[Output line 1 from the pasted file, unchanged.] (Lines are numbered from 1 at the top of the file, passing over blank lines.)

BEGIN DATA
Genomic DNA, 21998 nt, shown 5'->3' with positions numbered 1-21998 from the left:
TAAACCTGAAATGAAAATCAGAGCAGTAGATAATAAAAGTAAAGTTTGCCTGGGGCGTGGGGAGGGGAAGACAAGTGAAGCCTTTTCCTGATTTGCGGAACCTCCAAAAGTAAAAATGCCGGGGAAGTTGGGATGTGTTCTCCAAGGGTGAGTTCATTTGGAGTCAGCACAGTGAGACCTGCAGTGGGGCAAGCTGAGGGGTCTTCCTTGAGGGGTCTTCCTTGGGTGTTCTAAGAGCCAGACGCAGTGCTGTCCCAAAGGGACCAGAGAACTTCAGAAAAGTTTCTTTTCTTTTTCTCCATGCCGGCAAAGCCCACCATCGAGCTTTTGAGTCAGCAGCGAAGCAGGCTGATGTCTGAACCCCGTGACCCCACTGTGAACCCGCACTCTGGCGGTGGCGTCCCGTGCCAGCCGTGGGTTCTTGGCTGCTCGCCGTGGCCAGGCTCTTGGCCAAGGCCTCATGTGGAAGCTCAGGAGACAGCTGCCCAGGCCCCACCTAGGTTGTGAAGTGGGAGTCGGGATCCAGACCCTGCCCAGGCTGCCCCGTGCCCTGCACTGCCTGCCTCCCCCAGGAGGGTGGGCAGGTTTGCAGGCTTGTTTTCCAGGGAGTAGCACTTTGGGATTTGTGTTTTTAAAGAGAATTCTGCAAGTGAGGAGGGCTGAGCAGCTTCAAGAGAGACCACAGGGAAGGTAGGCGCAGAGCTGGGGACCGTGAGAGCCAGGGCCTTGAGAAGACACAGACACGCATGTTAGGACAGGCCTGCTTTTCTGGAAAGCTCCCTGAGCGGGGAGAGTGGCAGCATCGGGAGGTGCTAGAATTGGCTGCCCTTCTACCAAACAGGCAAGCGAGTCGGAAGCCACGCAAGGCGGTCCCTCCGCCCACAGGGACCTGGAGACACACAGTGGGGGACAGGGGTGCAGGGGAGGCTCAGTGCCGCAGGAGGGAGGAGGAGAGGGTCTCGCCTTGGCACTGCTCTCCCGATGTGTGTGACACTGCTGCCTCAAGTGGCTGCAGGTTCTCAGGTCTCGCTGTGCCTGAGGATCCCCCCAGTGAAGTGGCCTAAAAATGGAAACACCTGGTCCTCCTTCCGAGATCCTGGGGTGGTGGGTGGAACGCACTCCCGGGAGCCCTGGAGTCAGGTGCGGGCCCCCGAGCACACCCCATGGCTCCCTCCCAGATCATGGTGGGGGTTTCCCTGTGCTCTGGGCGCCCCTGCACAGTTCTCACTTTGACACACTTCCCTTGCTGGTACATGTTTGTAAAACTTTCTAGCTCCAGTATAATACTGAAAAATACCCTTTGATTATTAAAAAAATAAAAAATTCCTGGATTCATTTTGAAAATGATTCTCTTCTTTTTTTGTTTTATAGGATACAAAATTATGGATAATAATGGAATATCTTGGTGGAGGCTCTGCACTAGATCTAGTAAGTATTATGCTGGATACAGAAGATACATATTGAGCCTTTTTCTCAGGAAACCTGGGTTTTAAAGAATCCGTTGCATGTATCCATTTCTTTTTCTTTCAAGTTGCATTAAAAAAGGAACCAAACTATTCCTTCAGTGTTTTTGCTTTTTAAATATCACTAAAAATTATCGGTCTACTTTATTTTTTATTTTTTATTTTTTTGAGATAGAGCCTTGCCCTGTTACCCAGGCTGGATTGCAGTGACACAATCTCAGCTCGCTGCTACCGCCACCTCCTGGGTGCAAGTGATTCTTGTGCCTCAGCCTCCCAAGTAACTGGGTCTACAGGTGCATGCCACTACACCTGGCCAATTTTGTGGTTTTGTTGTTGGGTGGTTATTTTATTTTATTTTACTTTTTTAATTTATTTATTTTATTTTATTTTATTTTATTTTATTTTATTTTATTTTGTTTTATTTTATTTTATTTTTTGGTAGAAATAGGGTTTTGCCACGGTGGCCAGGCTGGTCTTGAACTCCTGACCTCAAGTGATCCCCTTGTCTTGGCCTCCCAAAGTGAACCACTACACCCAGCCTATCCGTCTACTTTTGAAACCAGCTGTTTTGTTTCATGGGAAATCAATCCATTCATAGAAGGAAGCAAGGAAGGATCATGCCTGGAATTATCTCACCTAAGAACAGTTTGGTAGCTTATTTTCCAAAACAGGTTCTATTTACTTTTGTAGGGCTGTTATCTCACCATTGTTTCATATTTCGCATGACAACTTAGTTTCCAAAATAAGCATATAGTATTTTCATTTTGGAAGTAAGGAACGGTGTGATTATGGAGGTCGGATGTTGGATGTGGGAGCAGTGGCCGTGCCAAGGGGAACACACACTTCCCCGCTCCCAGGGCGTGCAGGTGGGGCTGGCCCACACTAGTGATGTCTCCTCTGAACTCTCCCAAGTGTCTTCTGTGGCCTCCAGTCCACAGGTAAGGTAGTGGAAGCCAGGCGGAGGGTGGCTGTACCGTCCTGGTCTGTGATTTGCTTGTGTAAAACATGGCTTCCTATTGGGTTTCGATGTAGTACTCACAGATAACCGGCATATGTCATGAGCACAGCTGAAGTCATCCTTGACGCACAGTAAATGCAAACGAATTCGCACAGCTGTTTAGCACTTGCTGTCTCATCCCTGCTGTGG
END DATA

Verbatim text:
Genomic DNA, 21998 nt, shown 5'->3' with positions numbered 1-21998 from the left: